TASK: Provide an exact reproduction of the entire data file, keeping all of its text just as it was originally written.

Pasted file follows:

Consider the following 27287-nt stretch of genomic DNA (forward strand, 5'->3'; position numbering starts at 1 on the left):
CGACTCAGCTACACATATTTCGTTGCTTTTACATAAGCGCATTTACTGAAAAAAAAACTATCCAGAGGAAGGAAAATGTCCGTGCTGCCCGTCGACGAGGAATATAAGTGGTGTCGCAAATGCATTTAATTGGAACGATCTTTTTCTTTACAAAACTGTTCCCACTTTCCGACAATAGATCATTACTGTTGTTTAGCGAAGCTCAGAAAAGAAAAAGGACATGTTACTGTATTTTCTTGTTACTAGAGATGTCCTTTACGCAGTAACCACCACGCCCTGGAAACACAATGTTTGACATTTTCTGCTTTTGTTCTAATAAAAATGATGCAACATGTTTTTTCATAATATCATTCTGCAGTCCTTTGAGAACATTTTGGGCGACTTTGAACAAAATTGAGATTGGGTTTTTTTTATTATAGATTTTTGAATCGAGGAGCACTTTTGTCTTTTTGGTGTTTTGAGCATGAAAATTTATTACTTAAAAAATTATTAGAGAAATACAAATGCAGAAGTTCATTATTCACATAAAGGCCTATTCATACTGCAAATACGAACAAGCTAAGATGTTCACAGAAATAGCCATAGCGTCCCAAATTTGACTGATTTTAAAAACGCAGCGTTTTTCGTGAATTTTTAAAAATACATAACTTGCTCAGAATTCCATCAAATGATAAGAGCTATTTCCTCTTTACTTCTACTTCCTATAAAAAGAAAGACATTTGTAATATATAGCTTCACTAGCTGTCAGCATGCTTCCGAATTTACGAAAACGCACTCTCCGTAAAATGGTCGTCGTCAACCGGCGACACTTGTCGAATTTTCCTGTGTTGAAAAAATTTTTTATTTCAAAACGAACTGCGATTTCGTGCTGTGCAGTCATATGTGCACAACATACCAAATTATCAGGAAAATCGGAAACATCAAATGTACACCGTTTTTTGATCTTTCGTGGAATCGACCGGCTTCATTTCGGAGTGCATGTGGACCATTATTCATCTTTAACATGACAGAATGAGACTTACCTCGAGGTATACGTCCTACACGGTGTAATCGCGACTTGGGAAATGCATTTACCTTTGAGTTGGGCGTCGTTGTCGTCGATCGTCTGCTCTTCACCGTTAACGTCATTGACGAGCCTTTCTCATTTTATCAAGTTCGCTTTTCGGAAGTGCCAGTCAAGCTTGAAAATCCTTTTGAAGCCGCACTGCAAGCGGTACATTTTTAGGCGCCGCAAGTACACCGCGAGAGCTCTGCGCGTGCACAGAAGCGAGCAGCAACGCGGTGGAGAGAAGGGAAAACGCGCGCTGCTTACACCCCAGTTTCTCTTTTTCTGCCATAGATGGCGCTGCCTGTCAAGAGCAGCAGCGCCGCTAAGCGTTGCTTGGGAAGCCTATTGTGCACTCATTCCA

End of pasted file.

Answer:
Consider the following 27287-nt stretch of genomic DNA (forward strand, 5'->3'; position numbering starts at 1 on the left):
CGACTCAGCTACACATATTTCGTTGCTTTTACATAAGCGCATTTACTGAAAAAAAAACTATCCAGAGGAAGGAAAATGTCCGTGCTGCCCGTCGACGAGGAATATAAGTGGTGTCGCAAATGCATTTAATTGGAACGATCTTTTTCTTTACAAAACTGTTCCCACTTTCCGACAATAGATCATTACTGTTGTTTAGCGAAGCTCAGAAAAGAAAAAGGACATGTTACTGTATTTTCTTGTTACTAGAGATGTCCTTTACGCAGTAACCACCACGCCCTGGAAACACAATGTTTGACATTTTCTGCTTTTGTTCTAATAAAAATGATGCAACATGTTTTTTCATAATATCATTCTGCAGTCCTTTGAGAACATTTTGGGCGACTTTGAACAAAATTGAGATTGGGTTTTTTTTATTATAGATTTTTGAATCGAGGAGCACTTTTGTCTTTTTGGTGTTTTGAGCATGAAAATTTATTACTTAAAAAATTATTAGAGAAATACAAATGCAGAAGTTCATTATTCACATAAAGGCCTATTCATACTGCAAATACGAACAAGCTAAGATGTTCACAGAAATAGCCATAGCGTCCCAAATTTGACTGATTTTAAAAACGCAGCGTTTTTCGTGAATTTTTAAAAATACATAACTTGCTCAGAATTCCATCAAATGATAAGAGCTATTTCCTCTTTACTTCTACTTCCTATAAAAAGAAAGACATTTGTAATATATAGCTTCACTAGCTGTCAGCATGCTTCCGAATTTACGAAAACGCACTCTCCGTAAAATGGTCGTCGTCAACCGGCGACACTTGTCGAATTTTCCTGTGTTGAAAAAATTTTTTATTTCAAAACGAACTGCGATTTCGTGCTGTGCAGTCATATGTGCACAACATACCAAATTATCAGGAAAATCGGAAACATCAAATGTACACCGTTTTTTGATCTTTCGTGGAATCGACCGGCTTCATTTCGGAGTGCATGTGGACCATTATTCATCTTTAACATGACAGAATGAGACTTACCTCGAGGTATACGTCCTACACGGTGTAATCGCGACTTGGGAAATGCATTTACCTTTGAGTTGGGCGTCGTTGTCGTCGATCGTCTGCTCTTCACCGTTAACGTCATTGACGAGCCTTTCTCATTTTATCAAGTTCGCTTTTCGGAAGTGCCAGTCAAGCTTGAAAATCCTTTTGAAGCCGCACTGCAAGCGGTACATTTTTAGGCGCCGCAAGTACACCGCGAGAGCTCTGCGCGTGCACAGAAGCGAGCAGCAACGCGGTGGAGAGAAGGGAAAACGCGCGCTGCTTACACCCCAGTTTCTCTTTTTCTGCCATAGATGGCGCTGCCTGTCAAGAGCAGCAGCGCCGCTAAGCGTTGCTTGGGAAGCCTATTGTGCACTCATTCCA